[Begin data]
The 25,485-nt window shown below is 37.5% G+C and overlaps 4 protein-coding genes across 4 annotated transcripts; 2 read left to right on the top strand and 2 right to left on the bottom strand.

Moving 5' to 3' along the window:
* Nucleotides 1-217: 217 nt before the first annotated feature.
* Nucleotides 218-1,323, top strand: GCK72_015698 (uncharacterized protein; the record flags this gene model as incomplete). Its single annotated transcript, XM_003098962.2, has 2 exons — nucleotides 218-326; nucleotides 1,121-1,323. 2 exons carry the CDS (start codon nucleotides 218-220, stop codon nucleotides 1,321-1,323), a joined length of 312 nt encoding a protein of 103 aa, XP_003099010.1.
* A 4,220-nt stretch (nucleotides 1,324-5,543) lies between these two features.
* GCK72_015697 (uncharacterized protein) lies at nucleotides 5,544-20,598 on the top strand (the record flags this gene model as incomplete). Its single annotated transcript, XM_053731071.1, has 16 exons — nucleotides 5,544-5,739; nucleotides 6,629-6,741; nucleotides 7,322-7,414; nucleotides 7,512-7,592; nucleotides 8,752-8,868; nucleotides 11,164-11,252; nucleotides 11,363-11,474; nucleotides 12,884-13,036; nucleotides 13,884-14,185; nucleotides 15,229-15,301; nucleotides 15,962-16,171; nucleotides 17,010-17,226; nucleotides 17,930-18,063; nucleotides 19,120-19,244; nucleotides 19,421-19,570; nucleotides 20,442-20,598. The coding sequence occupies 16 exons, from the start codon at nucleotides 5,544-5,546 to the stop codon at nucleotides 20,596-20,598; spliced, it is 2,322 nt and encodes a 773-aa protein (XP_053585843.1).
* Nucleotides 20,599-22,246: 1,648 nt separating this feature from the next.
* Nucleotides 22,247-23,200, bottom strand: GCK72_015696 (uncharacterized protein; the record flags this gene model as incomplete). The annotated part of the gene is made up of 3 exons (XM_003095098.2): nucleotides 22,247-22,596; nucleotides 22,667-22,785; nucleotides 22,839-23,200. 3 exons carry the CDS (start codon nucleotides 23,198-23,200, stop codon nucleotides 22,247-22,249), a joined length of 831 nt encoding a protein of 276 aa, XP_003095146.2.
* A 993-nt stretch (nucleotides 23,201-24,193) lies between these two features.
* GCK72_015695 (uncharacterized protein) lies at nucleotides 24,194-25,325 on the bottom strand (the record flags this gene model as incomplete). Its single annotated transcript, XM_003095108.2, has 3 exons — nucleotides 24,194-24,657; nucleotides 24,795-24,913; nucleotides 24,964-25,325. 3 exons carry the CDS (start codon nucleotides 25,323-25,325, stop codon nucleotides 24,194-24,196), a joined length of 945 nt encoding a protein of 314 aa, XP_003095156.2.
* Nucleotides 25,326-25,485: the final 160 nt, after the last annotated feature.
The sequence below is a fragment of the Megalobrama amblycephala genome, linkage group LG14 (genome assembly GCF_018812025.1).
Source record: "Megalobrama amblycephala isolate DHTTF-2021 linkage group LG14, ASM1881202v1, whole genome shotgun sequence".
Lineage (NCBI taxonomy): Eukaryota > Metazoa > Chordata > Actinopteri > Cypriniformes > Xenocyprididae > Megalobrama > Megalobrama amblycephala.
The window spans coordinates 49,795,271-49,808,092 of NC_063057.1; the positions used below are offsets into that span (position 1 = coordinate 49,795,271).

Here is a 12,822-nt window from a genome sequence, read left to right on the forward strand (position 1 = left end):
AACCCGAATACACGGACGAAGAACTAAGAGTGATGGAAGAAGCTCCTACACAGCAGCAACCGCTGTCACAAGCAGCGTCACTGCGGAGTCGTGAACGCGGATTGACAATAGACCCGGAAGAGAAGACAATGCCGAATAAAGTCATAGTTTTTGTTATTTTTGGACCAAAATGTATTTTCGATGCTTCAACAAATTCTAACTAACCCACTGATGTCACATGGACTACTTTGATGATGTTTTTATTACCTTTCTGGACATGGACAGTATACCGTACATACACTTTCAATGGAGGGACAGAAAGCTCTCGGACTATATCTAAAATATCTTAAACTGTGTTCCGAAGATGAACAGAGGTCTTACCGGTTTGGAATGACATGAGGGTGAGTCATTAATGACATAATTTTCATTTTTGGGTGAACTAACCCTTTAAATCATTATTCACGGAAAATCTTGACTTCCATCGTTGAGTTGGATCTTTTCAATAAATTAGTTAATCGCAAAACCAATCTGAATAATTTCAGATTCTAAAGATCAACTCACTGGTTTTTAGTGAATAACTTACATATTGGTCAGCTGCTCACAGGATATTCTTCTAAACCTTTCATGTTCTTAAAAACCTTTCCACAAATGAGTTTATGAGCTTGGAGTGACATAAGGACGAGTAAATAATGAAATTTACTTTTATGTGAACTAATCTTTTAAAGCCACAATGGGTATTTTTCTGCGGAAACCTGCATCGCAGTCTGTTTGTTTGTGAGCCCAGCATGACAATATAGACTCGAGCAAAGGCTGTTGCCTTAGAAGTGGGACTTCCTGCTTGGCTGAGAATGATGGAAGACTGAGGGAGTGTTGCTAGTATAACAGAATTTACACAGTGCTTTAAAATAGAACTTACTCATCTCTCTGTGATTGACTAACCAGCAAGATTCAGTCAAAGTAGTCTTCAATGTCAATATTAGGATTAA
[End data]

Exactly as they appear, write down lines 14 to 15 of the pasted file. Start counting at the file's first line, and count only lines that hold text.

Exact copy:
Lineage (NCBI taxonomy): Eukaryota > Metazoa > Chordata > Actinopteri > Cypriniformes > Xenocyprididae > Megalobrama > Megalobrama amblycephala.
The window spans coordinates 49,795,271-49,808,092 of NC_063057.1; the positions used below are offsets into that span (position 1 = coordinate 49,795,271).